As we sweep away the purposefully shattered glass from the streets of our major cities, it occurs to us that we may have been a little hard on him. (If only he had lived up to his values and not committed the ultimate parental crime of siding with his children, all might have been well.)

As bumbling (yeah, right!), toffee-nosed Mayor of London St Boris Johnson said in the last ten seconds of this radio joust, agreeing with lefty firebrand MP Diane Abbott, it's all about boundaries. If we don't give kids boundaries, they'll find someone who will. Gangs were a large part of the problem.

But possibly not as large a part as the ordinary citizens who, presented with free stuff, gleefully grabbed their opportunity. Carpe Cacem indeed!

Now this is of course reprehensible. They have fallen from the path of righteousness and now must take the consequences. And they are not alone.

George Banks not only released his children into a world without boundaries: he allowed himself to be reduced from a leader of the community to an irrelevance. He ran from the field of battle almost without a fight, leaving it to the wide boys and chancers who looted for years. And, to be fair to them, they didn't understand the boundaries either. Very few people did.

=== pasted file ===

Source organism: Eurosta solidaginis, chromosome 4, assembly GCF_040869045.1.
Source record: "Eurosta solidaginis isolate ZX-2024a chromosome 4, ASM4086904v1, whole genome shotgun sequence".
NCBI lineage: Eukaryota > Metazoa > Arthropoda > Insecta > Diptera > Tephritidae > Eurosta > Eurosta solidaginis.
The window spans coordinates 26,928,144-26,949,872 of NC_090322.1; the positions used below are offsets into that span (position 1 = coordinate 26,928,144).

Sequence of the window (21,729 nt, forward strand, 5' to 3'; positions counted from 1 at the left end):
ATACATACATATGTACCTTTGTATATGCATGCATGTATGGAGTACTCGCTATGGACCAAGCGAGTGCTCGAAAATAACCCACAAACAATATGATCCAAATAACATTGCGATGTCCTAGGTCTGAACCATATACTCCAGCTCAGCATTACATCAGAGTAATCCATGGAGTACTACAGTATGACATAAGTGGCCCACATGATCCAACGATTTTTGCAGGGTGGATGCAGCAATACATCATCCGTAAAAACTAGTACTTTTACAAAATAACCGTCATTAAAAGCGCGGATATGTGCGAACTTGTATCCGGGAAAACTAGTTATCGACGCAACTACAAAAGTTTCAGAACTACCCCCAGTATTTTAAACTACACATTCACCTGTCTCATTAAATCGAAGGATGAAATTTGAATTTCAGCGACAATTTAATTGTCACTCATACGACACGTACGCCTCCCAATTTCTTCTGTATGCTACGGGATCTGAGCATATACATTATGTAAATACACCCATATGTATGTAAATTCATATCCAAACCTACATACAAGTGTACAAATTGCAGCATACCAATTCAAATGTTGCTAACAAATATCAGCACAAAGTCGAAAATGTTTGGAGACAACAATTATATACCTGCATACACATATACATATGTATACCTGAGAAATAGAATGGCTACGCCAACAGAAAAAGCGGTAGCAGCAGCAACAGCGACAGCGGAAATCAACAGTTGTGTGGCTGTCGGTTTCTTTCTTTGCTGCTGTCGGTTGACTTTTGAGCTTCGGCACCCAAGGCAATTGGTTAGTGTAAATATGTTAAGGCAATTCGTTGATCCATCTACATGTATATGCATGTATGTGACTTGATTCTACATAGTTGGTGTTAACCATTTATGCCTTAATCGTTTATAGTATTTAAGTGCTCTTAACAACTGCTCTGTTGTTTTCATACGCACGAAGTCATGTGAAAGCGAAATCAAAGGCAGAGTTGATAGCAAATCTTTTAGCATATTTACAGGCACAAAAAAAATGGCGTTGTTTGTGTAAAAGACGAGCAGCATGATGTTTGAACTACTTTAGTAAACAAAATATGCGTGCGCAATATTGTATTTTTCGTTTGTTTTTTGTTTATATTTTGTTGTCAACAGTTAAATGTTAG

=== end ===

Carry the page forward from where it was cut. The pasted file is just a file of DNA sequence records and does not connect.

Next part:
When everyone around you accepts a certain behaviour, it takes a special sort of stubbornness to maintain that it is wrong. So people drive too fast; take days off sick when they are fine; accept mistakes in their change; travel on the train without a ticket; steal beer glasses;... the list is endless.

Oh, and fiddle their expenses.

 Matthew Connolly 

Which makes it a bit problematic for Parliament to take a high moral tone here.

So has the country gone to the dogs over the past decade or two? And must Something be Done?

No and Yes.

The was a rare disaster, like a tsunami or earthquake. A sudden release of pressures which have built up over decades. We have had riots before and no doubt we will have them again. Tidy up; learn the lessons; move on. Nothing to see here.

There are those who see this as an opportunity to grab a few steps towards an agenda of control. This morning I saw a Blackshirt staring out of the TV screen, telling me that he has my face and he is coming for me. (Fortunately, the innocent have nothing to fear.)